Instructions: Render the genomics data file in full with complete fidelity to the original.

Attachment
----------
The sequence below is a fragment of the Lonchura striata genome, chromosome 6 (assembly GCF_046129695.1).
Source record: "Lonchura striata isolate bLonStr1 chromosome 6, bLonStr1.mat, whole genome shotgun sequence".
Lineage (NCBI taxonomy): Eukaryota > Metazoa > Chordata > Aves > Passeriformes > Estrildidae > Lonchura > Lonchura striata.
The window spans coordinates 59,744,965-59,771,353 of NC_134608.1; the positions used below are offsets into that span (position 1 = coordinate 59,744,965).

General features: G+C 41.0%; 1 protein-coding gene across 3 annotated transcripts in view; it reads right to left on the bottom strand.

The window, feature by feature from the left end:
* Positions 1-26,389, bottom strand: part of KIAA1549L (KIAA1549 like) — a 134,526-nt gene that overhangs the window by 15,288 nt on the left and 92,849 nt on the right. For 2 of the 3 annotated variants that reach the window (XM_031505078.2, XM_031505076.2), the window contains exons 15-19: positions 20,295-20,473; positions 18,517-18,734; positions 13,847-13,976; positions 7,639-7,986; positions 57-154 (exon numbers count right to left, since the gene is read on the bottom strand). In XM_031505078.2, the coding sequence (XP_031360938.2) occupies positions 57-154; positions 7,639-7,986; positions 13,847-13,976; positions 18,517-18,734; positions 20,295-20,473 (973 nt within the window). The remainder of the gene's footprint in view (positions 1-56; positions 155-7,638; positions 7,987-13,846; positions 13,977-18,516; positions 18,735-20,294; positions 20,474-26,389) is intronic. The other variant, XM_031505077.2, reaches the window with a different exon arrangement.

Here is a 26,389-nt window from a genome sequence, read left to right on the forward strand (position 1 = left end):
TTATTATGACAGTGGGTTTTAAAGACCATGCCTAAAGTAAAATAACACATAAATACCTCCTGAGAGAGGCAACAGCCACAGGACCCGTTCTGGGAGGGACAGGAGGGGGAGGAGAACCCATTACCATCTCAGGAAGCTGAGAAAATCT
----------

The sequence below is a fragment of the Lonchura striata genome, chromosome 6 (assembly GCF_046129695.1).
Source record: "Lonchura striata isolate bLonStr1 chromosome 6, bLonStr1.mat, whole genome shotgun sequence".
Lineage (NCBI taxonomy): Eukaryota > Metazoa > Chordata > Aves > Passeriformes > Estrildidae > Lonchura > Lonchura striata.
The window spans coordinates 59,744,965-59,771,353 of NC_134608.1; the positions used below are offsets into that span (position 1 = coordinate 59,744,965).

General features: G+C 41.0%; 1 protein-coding gene across 3 annotated transcripts in view; it reads right to left on the bottom strand.

The window, feature by feature from the left end:
* Positions 1-26,389, bottom strand: part of KIAA1549L (KIAA1549 like) — a 134,526-nt gene that overhangs the window by 15,288 nt on the left and 92,849 nt on the right. For 2 of the 3 annotated variants that reach the window (XM_031505078.2, XM_031505076.2), the window contains exons 15-19: positions 20,295-20,473; positions 18,517-18,734; positions 13,847-13,976; positions 7,639-7,986; positions 57-154 (exon numbers count right to left, since the gene is read on the bottom strand). In XM_031505078.2, the coding sequence (XP_031360938.2) occupies positions 57-154; positions 7,639-7,986; positions 13,847-13,976; positions 18,517-18,734; positions 20,295-20,473 (973 nt within the window). The remainder of the gene's footprint in view (positions 1-56; positions 155-7,638; positions 7,987-13,846; positions 13,977-18,516; positions 18,735-20,294; positions 20,474-26,389) is intronic. The other variant, XM_031505077.2, reaches the window with a different exon arrangement.

Here is a 26,389-nt window from a genome sequence, read left to right on the forward strand (position 1 = left end):
TTATTATGACAGTGGGTTTTAAAGACCATGCCTAAAGTAAAATAACACATAAATACCTCCTGAGAGAGGCAACAGCCACAGGACCCGTTCTGGGAGGGACAGGAGGGGGAGGAGAACCCATTACCATCTCAGGAAGCTGAGAAAATCT